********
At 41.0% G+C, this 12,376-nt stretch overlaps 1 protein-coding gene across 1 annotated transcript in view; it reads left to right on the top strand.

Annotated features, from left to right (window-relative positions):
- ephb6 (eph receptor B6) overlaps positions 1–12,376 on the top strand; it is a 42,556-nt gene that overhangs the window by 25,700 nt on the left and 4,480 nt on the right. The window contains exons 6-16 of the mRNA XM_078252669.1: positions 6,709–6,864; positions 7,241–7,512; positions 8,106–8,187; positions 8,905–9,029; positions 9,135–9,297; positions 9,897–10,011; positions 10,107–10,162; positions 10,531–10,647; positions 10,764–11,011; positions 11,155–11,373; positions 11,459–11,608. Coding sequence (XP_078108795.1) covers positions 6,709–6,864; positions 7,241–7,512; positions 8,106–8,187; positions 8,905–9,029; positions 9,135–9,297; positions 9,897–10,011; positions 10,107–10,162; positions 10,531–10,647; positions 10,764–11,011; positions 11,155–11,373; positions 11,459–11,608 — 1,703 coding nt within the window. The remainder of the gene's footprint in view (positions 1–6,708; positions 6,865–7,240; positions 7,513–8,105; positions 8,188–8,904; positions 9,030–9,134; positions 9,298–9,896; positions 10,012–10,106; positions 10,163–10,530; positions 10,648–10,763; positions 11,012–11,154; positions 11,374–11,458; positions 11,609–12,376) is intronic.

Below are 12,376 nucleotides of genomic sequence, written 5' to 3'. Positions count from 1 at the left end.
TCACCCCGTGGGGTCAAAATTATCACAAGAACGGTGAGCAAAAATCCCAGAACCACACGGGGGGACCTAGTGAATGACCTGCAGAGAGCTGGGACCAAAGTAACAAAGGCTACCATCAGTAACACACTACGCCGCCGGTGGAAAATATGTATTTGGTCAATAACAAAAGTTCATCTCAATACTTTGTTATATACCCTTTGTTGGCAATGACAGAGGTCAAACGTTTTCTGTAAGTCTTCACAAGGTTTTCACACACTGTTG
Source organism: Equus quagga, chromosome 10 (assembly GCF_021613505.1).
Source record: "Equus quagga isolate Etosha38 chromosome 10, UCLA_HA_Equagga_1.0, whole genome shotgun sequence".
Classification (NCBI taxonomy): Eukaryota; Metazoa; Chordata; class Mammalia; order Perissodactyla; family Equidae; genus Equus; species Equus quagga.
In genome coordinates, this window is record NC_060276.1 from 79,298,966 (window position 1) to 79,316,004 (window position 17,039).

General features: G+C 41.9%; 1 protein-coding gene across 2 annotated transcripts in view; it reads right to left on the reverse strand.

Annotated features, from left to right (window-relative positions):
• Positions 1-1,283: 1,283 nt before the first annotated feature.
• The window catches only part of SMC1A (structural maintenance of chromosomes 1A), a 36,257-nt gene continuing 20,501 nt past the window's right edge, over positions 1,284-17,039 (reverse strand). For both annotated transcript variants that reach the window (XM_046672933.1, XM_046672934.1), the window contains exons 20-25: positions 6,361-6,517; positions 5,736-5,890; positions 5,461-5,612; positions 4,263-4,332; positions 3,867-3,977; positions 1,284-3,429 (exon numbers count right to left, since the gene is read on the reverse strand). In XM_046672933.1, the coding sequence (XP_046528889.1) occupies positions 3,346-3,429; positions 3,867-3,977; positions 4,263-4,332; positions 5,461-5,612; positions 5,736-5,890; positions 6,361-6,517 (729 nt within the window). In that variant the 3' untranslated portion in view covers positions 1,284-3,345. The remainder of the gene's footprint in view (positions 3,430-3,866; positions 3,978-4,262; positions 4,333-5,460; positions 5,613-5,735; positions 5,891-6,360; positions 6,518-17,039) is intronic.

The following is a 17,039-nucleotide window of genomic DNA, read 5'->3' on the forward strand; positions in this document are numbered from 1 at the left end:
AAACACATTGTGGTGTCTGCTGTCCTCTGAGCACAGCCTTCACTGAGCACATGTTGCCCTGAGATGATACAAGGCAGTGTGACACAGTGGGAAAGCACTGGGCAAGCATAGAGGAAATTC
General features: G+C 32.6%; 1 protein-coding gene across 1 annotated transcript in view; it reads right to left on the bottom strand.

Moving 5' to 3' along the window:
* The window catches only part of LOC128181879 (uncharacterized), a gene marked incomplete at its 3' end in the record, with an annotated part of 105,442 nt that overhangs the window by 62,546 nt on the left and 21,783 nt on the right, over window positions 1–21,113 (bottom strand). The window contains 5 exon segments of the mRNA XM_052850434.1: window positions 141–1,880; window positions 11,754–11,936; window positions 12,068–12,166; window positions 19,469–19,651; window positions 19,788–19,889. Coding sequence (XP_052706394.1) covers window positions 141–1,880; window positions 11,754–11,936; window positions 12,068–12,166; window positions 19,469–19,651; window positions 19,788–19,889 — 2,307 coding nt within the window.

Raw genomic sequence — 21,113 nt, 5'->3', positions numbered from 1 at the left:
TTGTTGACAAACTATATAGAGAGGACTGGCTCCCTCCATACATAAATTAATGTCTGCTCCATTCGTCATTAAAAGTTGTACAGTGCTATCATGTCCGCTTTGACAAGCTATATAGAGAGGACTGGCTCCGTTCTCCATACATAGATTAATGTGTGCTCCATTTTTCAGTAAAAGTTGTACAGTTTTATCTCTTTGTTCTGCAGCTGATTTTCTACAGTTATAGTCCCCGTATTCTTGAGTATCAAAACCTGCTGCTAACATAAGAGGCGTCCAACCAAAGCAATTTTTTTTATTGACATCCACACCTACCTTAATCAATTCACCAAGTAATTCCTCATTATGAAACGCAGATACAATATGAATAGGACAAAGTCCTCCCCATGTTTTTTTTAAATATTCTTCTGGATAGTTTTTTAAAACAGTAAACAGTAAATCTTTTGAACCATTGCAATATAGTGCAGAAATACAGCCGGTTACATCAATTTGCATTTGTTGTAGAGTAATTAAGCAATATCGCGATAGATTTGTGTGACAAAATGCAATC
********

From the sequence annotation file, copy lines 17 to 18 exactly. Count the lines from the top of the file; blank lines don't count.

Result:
Moving 5' to 3' along the window:
* The window catches only part of LOC128181879 (uncharacterized), a gene marked incomplete at its 3' end in the record, with an annotated part of 105,442 nt that overhangs the window by 62,546 nt on the left and 21,783 nt on the right, over window positions 1–21,113 (bottom strand). The window contains 5 exon segments of the mRNA XM_052850434.1: window positions 141–1,880; window positions 11,754–11,936; window positions 12,068–12,166; window positions 19,469–19,651; window positions 19,788–19,889. Coding sequence (XP_052706394.1) covers window positions 141–1,880; window positions 11,754–11,936; window positions 12,068–12,166; window positions 19,469–19,651; window positions 19,788–19,889 — 2,307 coding nt within the window.